AIB seeking to 'write off' €3.5bn of bailout loans
ALLIED Irish Banks (AIB) is in talks with the Government that could see a €3.5bn portion of the bank's bailout loans effectively written off this year.
Chief executive David Duffy said the state-owned bank has begun discussions with the Department of Finance that could see €3.5bn of so-called preference shares, a type of debt the bank owes taxpayers, swapped for shares in AIB.
The bank will return to profit in 2014, he said.
With the Government already owning more than 99pc of the bank, the debt for equity swap wouldn't significantly change the shareholding.
However, management at the bank said that a potential conversion of preference shares into true equity is considered a step towards simplifying the bank's balance sheet ahead of potentially bringing in outside investment.
It would also boost the State- owned lender's financial position in advance of tighter banking rules, dubbed Basel III, that come into force towards the end of the decade.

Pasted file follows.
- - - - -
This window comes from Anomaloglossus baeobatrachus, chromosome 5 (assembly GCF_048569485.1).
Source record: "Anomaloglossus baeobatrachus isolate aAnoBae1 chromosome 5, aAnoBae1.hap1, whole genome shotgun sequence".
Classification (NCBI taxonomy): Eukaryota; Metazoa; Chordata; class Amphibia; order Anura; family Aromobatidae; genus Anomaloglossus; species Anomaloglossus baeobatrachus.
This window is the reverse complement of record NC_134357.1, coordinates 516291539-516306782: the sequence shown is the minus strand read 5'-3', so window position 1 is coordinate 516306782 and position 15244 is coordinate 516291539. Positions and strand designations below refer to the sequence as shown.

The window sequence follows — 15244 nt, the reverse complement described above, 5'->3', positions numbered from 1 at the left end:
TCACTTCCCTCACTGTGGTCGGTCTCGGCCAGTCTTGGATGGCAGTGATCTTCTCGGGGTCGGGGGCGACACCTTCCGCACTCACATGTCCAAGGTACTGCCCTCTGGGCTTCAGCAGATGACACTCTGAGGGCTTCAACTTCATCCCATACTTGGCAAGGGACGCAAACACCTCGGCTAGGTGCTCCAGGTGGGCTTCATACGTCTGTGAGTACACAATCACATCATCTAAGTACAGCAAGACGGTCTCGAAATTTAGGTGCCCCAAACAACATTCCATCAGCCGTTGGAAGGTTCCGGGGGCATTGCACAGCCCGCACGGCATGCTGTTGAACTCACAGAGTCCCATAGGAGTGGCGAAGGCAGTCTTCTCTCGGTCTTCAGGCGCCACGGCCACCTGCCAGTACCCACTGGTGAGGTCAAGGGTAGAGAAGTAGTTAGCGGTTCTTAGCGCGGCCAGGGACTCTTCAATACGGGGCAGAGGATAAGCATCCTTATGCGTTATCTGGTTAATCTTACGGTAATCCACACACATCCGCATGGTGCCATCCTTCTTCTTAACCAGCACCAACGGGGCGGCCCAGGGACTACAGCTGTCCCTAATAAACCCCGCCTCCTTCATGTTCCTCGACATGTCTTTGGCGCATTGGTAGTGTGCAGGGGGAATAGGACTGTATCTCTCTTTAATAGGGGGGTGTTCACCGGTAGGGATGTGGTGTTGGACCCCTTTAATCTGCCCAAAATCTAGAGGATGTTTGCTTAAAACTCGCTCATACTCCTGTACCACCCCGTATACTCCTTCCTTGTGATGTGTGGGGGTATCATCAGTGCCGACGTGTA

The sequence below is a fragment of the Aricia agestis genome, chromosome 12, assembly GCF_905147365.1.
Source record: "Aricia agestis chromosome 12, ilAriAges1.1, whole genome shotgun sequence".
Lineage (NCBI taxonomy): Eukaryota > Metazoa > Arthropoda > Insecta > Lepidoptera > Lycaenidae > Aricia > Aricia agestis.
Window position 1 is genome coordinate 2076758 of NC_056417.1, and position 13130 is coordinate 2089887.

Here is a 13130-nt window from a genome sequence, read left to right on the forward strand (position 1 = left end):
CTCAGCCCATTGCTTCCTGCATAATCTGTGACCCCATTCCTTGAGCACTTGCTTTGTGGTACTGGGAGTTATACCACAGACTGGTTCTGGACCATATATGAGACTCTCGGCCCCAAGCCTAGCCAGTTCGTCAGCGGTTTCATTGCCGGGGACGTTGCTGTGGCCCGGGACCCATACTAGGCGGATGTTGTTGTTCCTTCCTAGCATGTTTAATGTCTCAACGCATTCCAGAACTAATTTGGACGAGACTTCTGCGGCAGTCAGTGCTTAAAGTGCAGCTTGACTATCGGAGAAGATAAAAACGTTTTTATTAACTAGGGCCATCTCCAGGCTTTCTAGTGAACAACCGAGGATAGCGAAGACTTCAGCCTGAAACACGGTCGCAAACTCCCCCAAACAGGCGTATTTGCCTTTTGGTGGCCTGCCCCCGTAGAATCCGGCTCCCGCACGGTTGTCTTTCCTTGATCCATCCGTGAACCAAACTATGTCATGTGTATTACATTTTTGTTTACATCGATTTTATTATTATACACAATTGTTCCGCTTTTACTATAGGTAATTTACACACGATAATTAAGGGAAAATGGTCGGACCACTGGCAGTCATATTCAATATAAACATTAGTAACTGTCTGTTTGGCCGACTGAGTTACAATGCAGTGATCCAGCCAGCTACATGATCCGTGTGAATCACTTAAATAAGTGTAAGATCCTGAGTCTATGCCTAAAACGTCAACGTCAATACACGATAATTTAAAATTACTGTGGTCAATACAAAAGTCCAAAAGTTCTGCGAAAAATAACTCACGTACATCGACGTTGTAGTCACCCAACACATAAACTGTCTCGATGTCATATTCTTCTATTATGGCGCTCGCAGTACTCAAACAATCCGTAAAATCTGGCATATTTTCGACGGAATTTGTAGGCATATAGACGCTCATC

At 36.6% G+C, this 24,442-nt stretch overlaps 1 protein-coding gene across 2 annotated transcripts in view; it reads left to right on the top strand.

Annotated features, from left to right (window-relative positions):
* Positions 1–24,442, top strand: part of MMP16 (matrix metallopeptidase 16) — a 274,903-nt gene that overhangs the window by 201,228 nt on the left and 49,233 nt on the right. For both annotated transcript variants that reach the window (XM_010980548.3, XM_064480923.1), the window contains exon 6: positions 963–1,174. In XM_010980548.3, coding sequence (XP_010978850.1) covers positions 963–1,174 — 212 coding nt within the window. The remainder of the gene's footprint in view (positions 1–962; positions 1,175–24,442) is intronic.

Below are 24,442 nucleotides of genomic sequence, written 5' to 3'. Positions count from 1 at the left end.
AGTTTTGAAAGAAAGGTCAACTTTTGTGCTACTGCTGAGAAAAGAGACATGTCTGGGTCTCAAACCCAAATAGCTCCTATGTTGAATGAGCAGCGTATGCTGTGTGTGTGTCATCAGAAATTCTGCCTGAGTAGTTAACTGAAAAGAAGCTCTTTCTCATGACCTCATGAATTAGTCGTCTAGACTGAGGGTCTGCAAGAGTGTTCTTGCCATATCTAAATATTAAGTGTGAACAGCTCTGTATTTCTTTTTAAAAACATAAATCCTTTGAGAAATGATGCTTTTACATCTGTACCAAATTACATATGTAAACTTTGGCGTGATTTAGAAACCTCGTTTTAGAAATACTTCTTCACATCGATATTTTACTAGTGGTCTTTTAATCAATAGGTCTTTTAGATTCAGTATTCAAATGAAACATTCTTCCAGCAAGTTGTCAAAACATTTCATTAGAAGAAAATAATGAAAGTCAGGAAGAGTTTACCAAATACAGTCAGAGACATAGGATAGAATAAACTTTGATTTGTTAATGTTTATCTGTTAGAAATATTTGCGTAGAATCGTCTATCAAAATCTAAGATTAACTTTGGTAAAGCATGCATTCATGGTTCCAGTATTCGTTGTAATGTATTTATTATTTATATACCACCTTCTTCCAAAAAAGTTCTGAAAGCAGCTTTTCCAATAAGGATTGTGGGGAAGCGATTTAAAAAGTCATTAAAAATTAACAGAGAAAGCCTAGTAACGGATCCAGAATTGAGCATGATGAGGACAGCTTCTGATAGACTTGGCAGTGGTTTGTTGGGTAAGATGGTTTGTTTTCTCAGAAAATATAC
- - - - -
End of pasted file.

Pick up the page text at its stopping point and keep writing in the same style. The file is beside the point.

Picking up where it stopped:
In better news for taxpayers, he said the bank could be in a position to repay a share of a separate €1.6bn slice of its government bailout by the end of the year.
If AIB passes so-called European stress tests it could look to tap private investors for fresh loans and use the proceeds to repay some of the €1.6bn of contingent capital-convertible debt it owes the State.
It would be the first repayment of any of the €21bn in bailout capital received by the bank.
The bank is on target to be "investable" in early 2015, Mr Duffy said.
In financial results published yesterday, AIB said losses more than halved in 2013.
Excluding losses on boom-era assets, the bank returned to an operating profit, it said.
Stripping out a €1.9bn provision for loan losses, the bank made an operating profit of €445m in 2013.
Impairments were down 25pc compared to the previous year.
"We remain focused on sustainable growth and returning to profitability during 2014," said Mr Duffy.
He is increasingly optimistic about both prospects for the bank and for the economy, he said.
However, the results show that AIB's crucial net interest margin – a measure of how much it makes from lending – remains well behind rivals Bank of Ireland and Ulster Bank, at 1.37pc.
Unlike its two main rivals, mortgage arrears levels also continue to increase, the bank said, but at a slower pace.
AIB is meeting Central Bank targets to restructure loans in arrears and is on course to have cured two-thirds of problem home loans by the end of this year, Mr Duffy said.
The share of owner-occupiers in arrears for more than 90 days was 11.1 pc at the end of December, and almost one-in-four buy-to-let mortgages are three months or more behind on repayments.